En EspaŅol

Q. Who is Mr. Smarty Plants?

A: There are those who suspect Wildflower Center volunteers are the culpable and capable culprits. Yet, others think staff members play some, albeit small, role. You can torture us with your plant questions, but we will never reveal the Green Guru's secret identity.

Help us grow by giving to the Plant Database Fund or by becoming a member

Did you know you can access the Native Plant Information Network with your web-enabled smartphone?

Share

Ask Mr. Smarty Plants

Ask Mr. Smarty Plants is a free service provided by the staff and volunteers at the Lady Bird Johnson Wildflower Center.

Search Smarty Plants
    
 
See a list of all Smarty Plants questions
Can't find the answer in our existing FAQs, submit a question to Mr. Smarty Plants.
Need help with plant identification, visit the plant identification page.
 
rate this answer
Not Yet Rated

Thursday - March 07, 2013

From: Dripping Springs, TX
Region: Southwest
Topic: Pests, Grasses or Grass-like
Title: Weedy buffalo grass from Dripping Springs, TX
Answered by: Barbara Medford

QUESTION:

I have a buffalo grass lawn. It is thin and filled with weeds. I would like to find a solution to improve my lawn. I prefer a native grass but I need to be able to control the weeds and I am not physically capable of pulling the endless supply I have. How do I get it looking good and weedless? Do I need to replace it and if so, with what?

ANSWER:

First, let us refer you to a recent Mr. Smarty Plants question on a very similar subject for a very similar reason.

Now, from our How-To Articles, read this article on Native Lawns: Buffalograss. We note you are in Central Texas in an area which should be hospitable to buffalograss, so we suggest you read that how-to article and compare what you are doing and have been doing that may not match what the article recommends.

The first thing we noticed in that article is the information that Bouteloua dactyloides (Buffalograss)  is not tolerant of shade. We consider "sun" plants to require 6 hours or more a day of sunlight. If you have trees or structures that are shading your lawn, that could certainly explain the thinness of the grass.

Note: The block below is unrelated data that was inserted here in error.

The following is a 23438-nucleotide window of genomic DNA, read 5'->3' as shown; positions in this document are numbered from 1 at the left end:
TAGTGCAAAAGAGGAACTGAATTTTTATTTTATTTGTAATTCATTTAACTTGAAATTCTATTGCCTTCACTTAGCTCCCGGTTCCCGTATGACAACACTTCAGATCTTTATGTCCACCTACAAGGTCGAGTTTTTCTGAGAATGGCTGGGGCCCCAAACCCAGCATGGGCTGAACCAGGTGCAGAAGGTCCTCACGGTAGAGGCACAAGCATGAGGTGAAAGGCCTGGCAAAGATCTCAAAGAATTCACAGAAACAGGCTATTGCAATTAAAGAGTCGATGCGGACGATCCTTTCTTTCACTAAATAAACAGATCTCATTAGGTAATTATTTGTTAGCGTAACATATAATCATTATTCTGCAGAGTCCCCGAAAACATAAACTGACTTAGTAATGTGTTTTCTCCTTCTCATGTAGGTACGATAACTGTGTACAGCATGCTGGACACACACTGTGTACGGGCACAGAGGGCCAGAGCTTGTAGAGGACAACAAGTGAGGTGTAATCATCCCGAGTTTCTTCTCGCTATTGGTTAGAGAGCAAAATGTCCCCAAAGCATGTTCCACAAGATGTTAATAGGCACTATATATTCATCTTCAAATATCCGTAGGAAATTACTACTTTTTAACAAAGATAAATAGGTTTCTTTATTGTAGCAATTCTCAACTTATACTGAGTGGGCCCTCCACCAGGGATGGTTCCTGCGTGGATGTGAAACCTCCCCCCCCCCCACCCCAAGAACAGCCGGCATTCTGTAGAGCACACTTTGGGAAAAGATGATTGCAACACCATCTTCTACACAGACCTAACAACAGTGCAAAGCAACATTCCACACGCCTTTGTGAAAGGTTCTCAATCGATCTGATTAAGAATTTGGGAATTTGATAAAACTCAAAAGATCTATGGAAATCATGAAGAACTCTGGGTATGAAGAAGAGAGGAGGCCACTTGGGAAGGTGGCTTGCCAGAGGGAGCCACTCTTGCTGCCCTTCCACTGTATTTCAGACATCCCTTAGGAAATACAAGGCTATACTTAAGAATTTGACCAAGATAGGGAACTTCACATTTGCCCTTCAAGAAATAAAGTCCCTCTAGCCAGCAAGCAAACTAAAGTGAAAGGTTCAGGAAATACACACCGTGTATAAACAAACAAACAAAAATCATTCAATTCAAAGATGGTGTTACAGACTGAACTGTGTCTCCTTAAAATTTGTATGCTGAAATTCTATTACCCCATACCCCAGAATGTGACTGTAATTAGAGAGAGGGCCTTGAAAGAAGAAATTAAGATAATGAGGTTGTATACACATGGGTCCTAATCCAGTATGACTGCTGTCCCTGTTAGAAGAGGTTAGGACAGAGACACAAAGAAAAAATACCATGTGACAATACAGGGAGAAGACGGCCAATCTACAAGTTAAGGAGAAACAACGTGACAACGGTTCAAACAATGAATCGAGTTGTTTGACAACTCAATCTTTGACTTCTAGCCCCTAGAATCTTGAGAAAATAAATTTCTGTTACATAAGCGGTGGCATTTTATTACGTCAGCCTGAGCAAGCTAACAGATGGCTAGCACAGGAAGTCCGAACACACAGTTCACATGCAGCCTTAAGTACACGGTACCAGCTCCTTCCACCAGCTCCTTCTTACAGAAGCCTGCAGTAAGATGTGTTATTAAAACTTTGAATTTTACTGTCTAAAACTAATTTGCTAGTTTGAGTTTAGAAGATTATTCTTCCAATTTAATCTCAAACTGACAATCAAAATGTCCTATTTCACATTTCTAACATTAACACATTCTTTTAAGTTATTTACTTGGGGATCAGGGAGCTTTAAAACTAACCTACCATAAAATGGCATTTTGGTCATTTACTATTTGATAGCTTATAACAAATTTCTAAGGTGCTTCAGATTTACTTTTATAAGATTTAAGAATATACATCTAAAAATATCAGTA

Although as you will note from the first picture below, buffalograss sometimes coexists with flowering "weeds," that is, native wildflowers. Mowing these before they have the opportunity to set seeds will cut down on the annual intruders, but the wildflowers can add color and softness to your garden.

Or you can get really serious about getting rid of lawns and see our previous Mr. Smarty Plants article on xeriscaping.

 

From the Image Gallery


Buffalograss
Bouteloua dactyloides

Buffalograss
Bouteloua dactyloides

Buffalograss
Bouteloua dactyloides

More Pests Questions

Controlling sandburs from Austin
February 24, 2013 - Hello, What is the best way to prevent sticker burrs from growing in a rocky bed with no grass. There are many other plants we want to preserve and a drip line to keep them watered. We have 2 small k...
view the full question and answer

Protection of Mountain Laurel from Pyralid or Genista moth caterpillars
May 28, 2006 - I have a Texas Mountain Laurel. Every year it is attacked by caterpillars. They form a bag for lack of a better word on the ends of the branches destroying the blooms for the following year. PLEASE...
view the full question and answer

Treating cuts in tree trunks
November 21, 2009 - We have two young trees that deer made bad cuts in the trunks. What can we put on cuts to keep bugs and disease from getting in them.? Thank you.
view the full question and answer

Problem with leaf cutting bees in Houston, TX
December 08, 2014 - I have four Arapaho crepe myrtle trees in my backyard and two have leaves, especially the young leaves, being eaten by something. I do not see ants of beetles on the leaves and have not seen any bees ...
view the full question and answer

Caterpillars ate my Sophora in La Mesa, CA.
July 06, 2011 - Before I noticed what was happening, my newly-planted 1 foot tall Sophora secundiflora was eaten by caterpillars. It now has no foliage. Do you think it will leaf out again?
view the full question and answer

Smarty Plants's Facebook profile Support the Wildflower Center by Donating Online or Becoming a Member today.

Mr. Smarty Plants wants you to be his Facebook friend. Click the Facebook icon to add yourself to Mr. Smarty Plants list of friends.
E-NEWSLETTER | BECOME A MEMBER | DONATE NOW | MEDIA | SITEMAP | STAFF
© 2015 Lady Bird Johnson Wildflower Center